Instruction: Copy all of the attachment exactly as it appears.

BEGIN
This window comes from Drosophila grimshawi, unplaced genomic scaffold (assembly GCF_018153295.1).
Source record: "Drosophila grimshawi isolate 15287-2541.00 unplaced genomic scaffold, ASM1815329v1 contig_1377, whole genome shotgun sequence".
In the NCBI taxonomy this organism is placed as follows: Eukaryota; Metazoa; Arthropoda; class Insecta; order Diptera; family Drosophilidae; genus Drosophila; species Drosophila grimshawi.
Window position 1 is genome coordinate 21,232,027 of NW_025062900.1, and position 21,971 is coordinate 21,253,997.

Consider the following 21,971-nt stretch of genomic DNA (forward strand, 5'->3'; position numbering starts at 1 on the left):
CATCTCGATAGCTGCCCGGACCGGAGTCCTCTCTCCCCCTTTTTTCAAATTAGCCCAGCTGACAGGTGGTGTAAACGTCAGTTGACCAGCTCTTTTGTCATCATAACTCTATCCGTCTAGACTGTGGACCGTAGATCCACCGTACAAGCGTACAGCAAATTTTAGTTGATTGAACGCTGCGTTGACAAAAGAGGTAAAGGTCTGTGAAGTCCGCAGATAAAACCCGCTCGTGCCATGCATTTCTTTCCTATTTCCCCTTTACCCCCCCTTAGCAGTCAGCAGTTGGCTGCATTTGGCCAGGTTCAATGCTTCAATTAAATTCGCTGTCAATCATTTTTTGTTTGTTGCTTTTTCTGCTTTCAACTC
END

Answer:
This window comes from Drosophila grimshawi, unplaced genomic scaffold (assembly GCF_018153295.1).
Source record: "Drosophila grimshawi isolate 15287-2541.00 unplaced genomic scaffold, ASM1815329v1 contig_1377, whole genome shotgun sequence".
In the NCBI taxonomy this organism is placed as follows: Eukaryota; Metazoa; Arthropoda; class Insecta; order Diptera; family Drosophilidae; genus Drosophila; species Drosophila grimshawi.
Window position 1 is genome coordinate 21,232,027 of NW_025062900.1, and position 21,971 is coordinate 21,253,997.

Consider the following 21,971-nt stretch of genomic DNA (forward strand, 5'->3'; position numbering starts at 1 on the left):
CATCTCGATAGCTGCCCGGACCGGAGTCCTCTCTCCCCCTTTTTTCAAATTAGCCCAGCTGACAGGTGGTGTAAACGTCAGTTGACCAGCTCTTTTGTCATCATAACTCTATCCGTCTAGACTGTGGACCGTAGATCCACCGTACAAGCGTACAGCAAATTTTAGTTGATTGAACGCTGCGTTGACAAAAGAGGTAAAGGTCTGTGAAGTCCGCAGATAAAACCCGCTCGTGCCATGCATTTCTTTCCTATTTCCCCTTTACCCCCCCTTAGCAGTCAGCAGTTGGCTGCATTTGGCCAGGTTCAATGCTTCAATTAAATTCGCTGTCAATCATTTTTTGTTTGTTGCTTTTTCTGCTTTCAACTC